An integrated financial model is an essential element of any management buyout process. A fully integrated financial model will typically take a five year profit and loss forecast for the business, take the working capital cycle of the specific business to drive through a balance sheet and cashflow statement and then overlay a funding structure to demonstrate returns for all investors and the management team. That is clearly a very long sentence, but I didn’t want to break it down as it is all one thing. The model is also essential in writing a business plan that can be readily used by a venture capital, Private equity or Debt funder.  A five year financial model is the key to controlling the process and any subsequent negotiation. In my opinion, and contrary to some advice, it is the job of the lead advisory firm to structure and manage this.

A management Buyout (MBO) is a highly leveraged purchase of a business. What this means is that a management team is buying the business using borrowed money and as a result the new company (newco) has a great deal of debt. The result of this is that it is essential to manage cashflow very closely until that debt is repaid. At this stage we could talk about measuring and setting debt covenants as a reason for the model but it is much more simple and fundamental than that. The model helps you manage cash and therefore not do what businesses with no cash do. This gives us reason one for the financial model.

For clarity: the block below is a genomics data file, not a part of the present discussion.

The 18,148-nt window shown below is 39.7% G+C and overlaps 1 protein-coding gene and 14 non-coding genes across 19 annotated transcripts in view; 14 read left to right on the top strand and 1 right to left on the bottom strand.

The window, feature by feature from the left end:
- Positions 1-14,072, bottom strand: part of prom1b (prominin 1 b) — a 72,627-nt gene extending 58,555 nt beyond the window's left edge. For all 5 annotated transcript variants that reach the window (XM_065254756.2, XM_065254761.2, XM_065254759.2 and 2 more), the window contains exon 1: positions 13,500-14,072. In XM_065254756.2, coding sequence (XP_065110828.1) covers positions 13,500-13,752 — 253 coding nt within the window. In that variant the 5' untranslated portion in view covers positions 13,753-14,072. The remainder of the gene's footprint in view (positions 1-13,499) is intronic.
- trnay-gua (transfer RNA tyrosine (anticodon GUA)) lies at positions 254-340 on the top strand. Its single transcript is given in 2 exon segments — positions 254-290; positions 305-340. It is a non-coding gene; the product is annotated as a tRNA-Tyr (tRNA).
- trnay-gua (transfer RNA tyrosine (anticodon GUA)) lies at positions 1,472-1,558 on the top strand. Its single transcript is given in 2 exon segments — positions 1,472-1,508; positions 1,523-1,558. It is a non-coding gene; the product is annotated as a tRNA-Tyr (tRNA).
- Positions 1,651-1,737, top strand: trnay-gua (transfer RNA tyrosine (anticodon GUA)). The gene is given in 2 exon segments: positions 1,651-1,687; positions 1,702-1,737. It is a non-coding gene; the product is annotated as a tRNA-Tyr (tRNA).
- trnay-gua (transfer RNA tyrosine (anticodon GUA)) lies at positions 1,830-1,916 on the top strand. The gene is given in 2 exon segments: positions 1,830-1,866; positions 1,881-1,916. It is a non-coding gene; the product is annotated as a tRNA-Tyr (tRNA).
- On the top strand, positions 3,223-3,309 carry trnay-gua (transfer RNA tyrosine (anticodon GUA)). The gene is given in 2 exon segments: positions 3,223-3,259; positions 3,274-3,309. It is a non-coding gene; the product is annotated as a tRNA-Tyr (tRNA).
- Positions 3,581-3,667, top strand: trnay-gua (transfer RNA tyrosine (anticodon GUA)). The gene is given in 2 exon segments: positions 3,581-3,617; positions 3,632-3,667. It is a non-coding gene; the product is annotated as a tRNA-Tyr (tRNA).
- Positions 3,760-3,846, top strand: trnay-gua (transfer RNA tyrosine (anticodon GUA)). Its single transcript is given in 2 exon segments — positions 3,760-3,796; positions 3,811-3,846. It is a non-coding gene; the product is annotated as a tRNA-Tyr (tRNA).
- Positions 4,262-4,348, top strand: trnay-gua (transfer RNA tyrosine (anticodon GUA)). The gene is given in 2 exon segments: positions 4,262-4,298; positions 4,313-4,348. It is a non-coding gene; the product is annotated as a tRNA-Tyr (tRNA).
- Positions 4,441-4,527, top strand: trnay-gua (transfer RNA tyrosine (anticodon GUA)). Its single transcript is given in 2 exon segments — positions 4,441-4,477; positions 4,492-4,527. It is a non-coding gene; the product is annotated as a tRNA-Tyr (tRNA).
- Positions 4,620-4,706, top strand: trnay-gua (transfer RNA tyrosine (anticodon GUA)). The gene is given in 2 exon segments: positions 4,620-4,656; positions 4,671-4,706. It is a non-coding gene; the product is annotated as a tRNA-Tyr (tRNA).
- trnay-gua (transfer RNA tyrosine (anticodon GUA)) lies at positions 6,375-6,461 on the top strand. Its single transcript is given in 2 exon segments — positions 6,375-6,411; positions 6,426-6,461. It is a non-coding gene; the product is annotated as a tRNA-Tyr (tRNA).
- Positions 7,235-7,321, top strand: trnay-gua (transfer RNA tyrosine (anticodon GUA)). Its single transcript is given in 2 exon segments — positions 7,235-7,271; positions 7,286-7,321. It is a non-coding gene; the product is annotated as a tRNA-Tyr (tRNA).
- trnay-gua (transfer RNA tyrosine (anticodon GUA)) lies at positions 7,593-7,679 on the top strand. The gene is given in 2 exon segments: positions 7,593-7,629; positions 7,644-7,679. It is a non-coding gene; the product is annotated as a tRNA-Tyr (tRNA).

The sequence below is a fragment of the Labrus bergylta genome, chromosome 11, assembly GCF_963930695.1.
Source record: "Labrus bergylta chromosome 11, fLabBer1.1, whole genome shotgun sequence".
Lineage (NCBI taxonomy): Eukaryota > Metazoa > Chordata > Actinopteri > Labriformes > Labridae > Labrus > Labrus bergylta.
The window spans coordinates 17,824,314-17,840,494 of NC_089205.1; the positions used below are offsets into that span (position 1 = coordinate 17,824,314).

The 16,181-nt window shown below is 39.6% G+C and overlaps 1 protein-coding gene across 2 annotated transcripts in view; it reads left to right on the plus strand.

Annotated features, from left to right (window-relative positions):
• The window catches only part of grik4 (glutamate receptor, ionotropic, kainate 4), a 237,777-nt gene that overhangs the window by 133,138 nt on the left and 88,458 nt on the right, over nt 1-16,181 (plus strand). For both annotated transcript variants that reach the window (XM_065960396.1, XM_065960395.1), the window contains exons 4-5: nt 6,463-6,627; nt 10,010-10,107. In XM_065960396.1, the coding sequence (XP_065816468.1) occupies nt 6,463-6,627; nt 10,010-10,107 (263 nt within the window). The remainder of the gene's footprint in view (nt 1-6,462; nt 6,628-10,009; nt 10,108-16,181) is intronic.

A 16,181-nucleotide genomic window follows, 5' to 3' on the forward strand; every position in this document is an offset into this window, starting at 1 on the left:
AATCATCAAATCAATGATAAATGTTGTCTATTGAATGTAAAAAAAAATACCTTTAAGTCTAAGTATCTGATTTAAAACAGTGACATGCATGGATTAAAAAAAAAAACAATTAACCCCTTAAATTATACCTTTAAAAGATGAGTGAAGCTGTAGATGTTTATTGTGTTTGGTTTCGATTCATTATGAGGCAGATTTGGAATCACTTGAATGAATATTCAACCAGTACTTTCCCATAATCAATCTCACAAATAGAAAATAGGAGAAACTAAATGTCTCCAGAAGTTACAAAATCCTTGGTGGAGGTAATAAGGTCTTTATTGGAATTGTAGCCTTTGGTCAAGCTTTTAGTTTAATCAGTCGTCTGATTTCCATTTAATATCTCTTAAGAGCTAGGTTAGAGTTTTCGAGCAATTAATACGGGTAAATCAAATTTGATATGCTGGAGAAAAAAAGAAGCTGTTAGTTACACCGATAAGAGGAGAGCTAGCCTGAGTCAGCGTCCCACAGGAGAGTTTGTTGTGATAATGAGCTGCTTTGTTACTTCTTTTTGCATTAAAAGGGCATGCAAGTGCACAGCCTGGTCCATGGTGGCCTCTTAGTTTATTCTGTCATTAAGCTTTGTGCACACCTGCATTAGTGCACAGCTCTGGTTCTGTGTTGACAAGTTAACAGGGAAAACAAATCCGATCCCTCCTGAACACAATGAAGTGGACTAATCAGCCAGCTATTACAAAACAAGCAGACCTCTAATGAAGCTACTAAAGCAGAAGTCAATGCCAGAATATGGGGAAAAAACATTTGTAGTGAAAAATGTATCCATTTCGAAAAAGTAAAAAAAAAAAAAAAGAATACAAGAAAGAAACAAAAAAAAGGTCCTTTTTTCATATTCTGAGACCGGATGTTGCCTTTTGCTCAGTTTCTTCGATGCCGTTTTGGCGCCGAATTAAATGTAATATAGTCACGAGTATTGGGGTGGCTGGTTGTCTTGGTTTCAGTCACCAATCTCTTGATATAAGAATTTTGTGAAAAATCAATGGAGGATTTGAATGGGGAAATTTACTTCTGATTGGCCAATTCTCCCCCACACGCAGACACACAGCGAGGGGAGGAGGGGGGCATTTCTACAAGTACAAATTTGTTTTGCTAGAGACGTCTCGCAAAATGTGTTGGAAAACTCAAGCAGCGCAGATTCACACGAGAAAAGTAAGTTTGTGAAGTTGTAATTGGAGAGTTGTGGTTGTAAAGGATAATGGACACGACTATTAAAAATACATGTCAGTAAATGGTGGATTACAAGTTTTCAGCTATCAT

The investors lending the money are financial institutions who report to shareholders and investors. They have promised those shareholders and investors a certain return and they invest based on a business forecasting those returns. Depending upon the funder you are going to they will use different measures like Internal Rate of Return (IRR) or even a simple multiple of cash, in any event this gives us reason two.


The reason that the model is called a fully integrated financial model is that it should be complex enough for you to be able to sensitize it. What I mean by this is that whatever the risks or variables are in your business be it losing a specific contract or in an FMCG business maybe a downturn if 5% in turnover, the model should, at a stroke of a key, be able to recalculate this. This will mean that the operating aspect of the model (this part that relates to the business rather that the financing) should be bespoke for each business. I am only one man, however, my belief is that “standard” operating models, by this I mean ones where you essentially fill in field on your business and then it spits out a “standard” model are not as effective as a real bespoke model. In any event, if you have appointed a proper Lead advisory firm their fees will likely run into six figures and likely multiples of that. They should have the skills in-house to write a bespoke operating model.